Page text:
After four hours I arrived in Jaipur, capital of Rajasthan, which means the Land of Kings: they claimed to be descended from the sun and the moon. Rajasthan is India’s most oversaturated state. Flaming women in red-orange saris sparkle with glass beads; men in Technicolor turbans flaunt flamboyant moustaches. The museum said turbans vary by region, caste or season and can be up to 6 metres long. They make good ropes to draw water from a well, and in war are placed in surrender at the victor’s feet; their forceful removal is the ultimate humiliation. One gardener was in dirty white clothing and a fluorescent pink turban.
As I try to depict India, I realise how colorifically challenged my lexicon is. I struggle for language that’s bright enough. The chromophobic and colour-prejudiced Le Corbusier, architect of a dull designed city in north India, wouldn’t have cared to capture it anyway. He thought colour was suited merely “to simple races, peasants and savages”. I side with Victorian essayist John Ruskin, who championed the swirling sunsets of William Turner and said “the purist and most thoughtful minds are those which love colour the most”. India is the place for people like that, the perfect field for a Ph.D. in colour psychology or colorology. Jaipur will drive your colorimeter right off the scale. I love it!
Hotel Pearl Palace was the most attractive and colourful place I’ve stayed at, and one of the cheapest (if you are bedding down in Jaipur see hotelpearlpalace.com). Paintings and sculptures are everywhere; a fresco of Indian scenes hung above my harlequin Rajasthani bedspread that shone with miniature mirrors. Its breezy peacock-themed restaurant on the roof overlooked an old fort, but my favourite eatery in town was Ganesh, a little vegetarian restaurant perched atop the old city wall where you could watch the cook rolling dough, stirring dhal and frying chillies from your table. Some boys showed me the narrow staircase up.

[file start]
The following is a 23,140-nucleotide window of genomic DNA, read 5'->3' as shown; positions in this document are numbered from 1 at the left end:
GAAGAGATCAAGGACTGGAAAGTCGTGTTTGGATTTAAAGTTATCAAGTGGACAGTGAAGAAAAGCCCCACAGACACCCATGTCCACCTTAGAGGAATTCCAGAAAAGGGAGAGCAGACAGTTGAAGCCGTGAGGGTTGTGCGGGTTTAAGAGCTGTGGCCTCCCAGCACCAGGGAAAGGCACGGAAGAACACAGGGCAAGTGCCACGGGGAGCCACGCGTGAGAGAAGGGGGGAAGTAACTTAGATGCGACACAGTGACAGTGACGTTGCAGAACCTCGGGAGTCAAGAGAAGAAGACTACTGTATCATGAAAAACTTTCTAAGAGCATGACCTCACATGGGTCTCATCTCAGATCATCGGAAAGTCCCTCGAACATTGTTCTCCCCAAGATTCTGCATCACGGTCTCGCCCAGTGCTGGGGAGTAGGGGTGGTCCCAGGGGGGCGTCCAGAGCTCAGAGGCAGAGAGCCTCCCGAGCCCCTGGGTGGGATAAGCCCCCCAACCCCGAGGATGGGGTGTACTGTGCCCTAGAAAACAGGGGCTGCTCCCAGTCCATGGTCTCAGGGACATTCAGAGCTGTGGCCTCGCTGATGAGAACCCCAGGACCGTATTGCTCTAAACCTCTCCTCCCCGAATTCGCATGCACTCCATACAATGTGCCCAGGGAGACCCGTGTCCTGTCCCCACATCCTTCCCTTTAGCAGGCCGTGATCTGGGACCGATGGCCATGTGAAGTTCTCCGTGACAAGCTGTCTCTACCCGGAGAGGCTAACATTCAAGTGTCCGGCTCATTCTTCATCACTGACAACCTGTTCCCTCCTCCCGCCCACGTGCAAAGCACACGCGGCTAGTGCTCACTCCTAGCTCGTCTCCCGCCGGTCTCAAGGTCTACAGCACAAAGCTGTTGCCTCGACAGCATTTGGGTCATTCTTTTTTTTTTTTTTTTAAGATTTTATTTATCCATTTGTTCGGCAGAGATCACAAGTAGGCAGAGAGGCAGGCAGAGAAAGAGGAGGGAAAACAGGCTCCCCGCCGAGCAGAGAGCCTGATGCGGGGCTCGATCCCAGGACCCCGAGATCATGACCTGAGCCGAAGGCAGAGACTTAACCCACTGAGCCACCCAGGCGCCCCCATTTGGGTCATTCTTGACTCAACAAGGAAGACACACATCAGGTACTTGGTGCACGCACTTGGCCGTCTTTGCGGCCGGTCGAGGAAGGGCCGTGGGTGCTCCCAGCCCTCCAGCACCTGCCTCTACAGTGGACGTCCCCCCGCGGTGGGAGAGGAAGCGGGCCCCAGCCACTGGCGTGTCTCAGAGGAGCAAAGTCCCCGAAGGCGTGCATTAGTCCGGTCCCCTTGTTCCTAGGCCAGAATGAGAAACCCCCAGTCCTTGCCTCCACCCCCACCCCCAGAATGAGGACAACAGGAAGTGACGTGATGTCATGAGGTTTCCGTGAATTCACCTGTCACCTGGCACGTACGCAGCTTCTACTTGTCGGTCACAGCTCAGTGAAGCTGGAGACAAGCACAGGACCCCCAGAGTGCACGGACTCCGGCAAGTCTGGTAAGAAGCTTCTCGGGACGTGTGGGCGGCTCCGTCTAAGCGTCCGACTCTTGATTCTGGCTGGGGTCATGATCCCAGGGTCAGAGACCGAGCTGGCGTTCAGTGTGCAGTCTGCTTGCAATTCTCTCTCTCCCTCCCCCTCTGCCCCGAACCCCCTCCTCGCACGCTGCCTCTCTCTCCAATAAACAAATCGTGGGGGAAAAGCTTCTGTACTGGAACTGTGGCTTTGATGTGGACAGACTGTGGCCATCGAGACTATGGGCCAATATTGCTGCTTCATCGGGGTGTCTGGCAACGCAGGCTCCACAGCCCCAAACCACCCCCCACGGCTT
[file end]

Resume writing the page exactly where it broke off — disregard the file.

In 1727 warrior-king Jai Singh laid out Jaipur on a square grid pattern according to scriptural principles, making it India’s first planned city. The architecture mixes Hindu and Muslim styles, and its Hindu Rajas had a delicate relationship with their Muslim overlords. A Moghul emperor heard of a palatial reception hall that outclassed his own, so in resentment dispatched troops to destroy it. The soldiers found a large but drab auditorium, decided reports had been exaggerated, and left it intact. The citizens had temporarily plastered over its sculptures.
In 1876 Jaipur was painted pink to welcome the Prince of Wales, and the Old City has been kept the same colour ever since. I saw shops named “Pink City Fireworks” and “Pinky Saree Centre”. As in Delhi, I was stirred by the sense of fallen greatness. Men in shabby grey trousers and lacklustre shirts ride motorbikes through the engraved archways and pillared courtyards of mansions. A little boy peeped from a square window that close-cropped his head; his sister leaned over a blackened balcony rail beneath delicately carved flowers; a monkey leapt up to a drain pipe.
The main streets are lined with faded pink facades with rows of balustrades and broken grills, once richly ornate and still glorious in the setting sun. Most impressive is the Hawa Mahal or Palace of the Winds. It is the icon of Jaipur, a five-storey pink honey-comb of delicate stone grills, white floral motifs, gold-spiked cupolas and small shutters over 953 windows. It was built for the ladies of the ruler’s harem to observe street life below without being seen themselves. Cooled by breezes on the top, I enjoyed doing the same.